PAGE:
The only Christmas story that most of us know is the popular modern blending of the two different stories found in Matt 1:18-23 and Luke 1:5-20. Our blended story, however, never did exist as a single ancient story. The different stories in Matthew and Luke date from the last third of the first century of the Common Era. A later and still different story is found in the Infancy Gospel of James in the second century. This latter story bears little resemblance to the stories found in Matthew and Luke, however.
Matthew and Luke at least agree that Mary, "a woman of marriageable age but as yet unmarried" (parthenos i.e., usually translated "virgin," Matt 1:18, 23, 25; Luke1:26-34), would bear a child who has a divine origin (Matt 1:20: "conceived by the holy spirit"; Luke 1:35: the holy spirit comes upon her and the power of the Most High overshadows her). These two narratives describe the birth of a child, who would be named Jesus (Matt 1:25; Luke 2:21). He is the Messiah (translated into Greek as the "Christ": Matt 1:17; Luke 1:11, 26), and the savior (Luke 2:11) with a divine commission to "save his people from their sins" (Matt 1:21).
The earliest "Christmas story," however, is not a story at all; that is, it is not a narrative, such as Matthew and Luke use in their gospels to explain how Jesus became divine at his birth—in Matthew and Luke Jesus was born divine. On the other hand, the earliest Christmas story is a brief comment, which explains how it was that a fully grown man of natural birth became God's son—the comment, an allusion only, states that Jesus was a human being who became divine at the end of his life.
Paul wrote the allusion in the salutation of his letter to the Jesus gathering at Rome somewhere around the middle first century—earlier than the stories in Matthew and Luke:
Paul, a slave of Jesus Christ, called to be an apostle, set apart for the gospel of God, which he promised beforehand through his prophets in the holy scriptures, concerning his son born from David's seed according to the flesh, being appointed son of God with power according to the spirit of holiness by resurrection from the dead, Jesus Christ our Lord. (Rom 1:1-4)
Although he was born a human being (born from David's seed), the above statement continues to assert that he was later appointed son of God, when he was raised from the dead. Hence he becomes God's son after he exits human life, rather than, as Matthew and Luke have it, when he enters into human life.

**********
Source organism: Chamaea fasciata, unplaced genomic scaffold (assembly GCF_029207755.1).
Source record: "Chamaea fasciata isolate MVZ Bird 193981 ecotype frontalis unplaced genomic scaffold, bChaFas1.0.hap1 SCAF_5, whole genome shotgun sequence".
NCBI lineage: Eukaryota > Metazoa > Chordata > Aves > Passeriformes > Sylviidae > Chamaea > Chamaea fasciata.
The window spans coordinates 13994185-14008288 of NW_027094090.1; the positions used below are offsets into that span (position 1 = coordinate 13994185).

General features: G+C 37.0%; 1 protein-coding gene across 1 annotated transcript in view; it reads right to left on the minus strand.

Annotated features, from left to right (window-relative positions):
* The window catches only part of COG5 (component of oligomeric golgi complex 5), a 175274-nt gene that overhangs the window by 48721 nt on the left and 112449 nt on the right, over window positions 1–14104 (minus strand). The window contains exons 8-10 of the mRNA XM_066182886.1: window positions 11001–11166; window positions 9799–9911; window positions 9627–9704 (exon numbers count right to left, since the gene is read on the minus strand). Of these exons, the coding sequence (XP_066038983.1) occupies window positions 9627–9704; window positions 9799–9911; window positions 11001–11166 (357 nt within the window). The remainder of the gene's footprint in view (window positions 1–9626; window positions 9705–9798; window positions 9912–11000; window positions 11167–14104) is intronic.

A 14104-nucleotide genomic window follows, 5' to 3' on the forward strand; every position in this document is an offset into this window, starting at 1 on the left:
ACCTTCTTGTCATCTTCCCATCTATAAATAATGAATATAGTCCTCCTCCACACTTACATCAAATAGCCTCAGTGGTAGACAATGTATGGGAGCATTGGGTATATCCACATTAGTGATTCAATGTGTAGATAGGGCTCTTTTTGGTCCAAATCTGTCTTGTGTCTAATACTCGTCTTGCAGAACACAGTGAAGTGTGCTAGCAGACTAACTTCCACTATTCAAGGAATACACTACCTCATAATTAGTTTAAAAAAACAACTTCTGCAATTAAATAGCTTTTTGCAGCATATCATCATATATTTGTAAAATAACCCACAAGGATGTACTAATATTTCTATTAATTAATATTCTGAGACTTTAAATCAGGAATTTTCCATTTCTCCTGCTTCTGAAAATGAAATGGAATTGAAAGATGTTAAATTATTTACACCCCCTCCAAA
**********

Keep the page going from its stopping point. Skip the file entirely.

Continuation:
It is probable that these words (in italics above) do not represent Paul's personal view, for he also says: "God sent forth his son, born of a woman, born under the law to redeem those who were under the law" (Gal 4:4). This statement seems to suggest that the child was God's son before being born, such as it appears in John 1:1-4 where Jesus was always God's son.1
In the beginning was the word and the word was with God and the word was God…and the word became flesh and dwelt among us… (compare Phil 2:5-11).
There is another story explaining how Jesus became the son of God; in this story Jesus became God's son at his baptism. That story is not completely clear in your translation of the Bible, however. To Luke's version of the baptism of Jesus a later pious scribe has added a comment:
…the Holy Spirit descended upon him in bodily form, as a dove, and a voice came from heaven, 'Thou art my beloved Son with thee I am well pleased.' (Luke 3:22)
The scribe appends a comment to Luke's statement to make it agree with Ps 2:7:
Thou art my beloved son. This day have I begotten thee.2
It is a late tradition, but it is enough to document that the baptism of Jesus early in the Christian era was regarded as the moment that Jesus became the son of God, and it is still so celebrated in the Orthodox Church as Epiphany, the Day of his manifestation to Israel as the son of God (celebrated January 6).
So what do you think: Did Jesus become the son of God at his resurrection, at his baptism, at his birth, or was he always the son of God? All four views are in the Bible and were believed by some early followers of Jesus.
Charles W. Hedrick
Missouri State University
1Paul's obscure statement ("even though we once regarded Christ from a human point of view, we regard him thus no longer," 1 Cor 5:16) most likely describes Paul's own change of mind about how he viewed Christ, rather than a comment upon the personal nature of the Christ.
2The reading appears in Codex Bezae (5th/6th centuries) and a few other Latin manuscripts.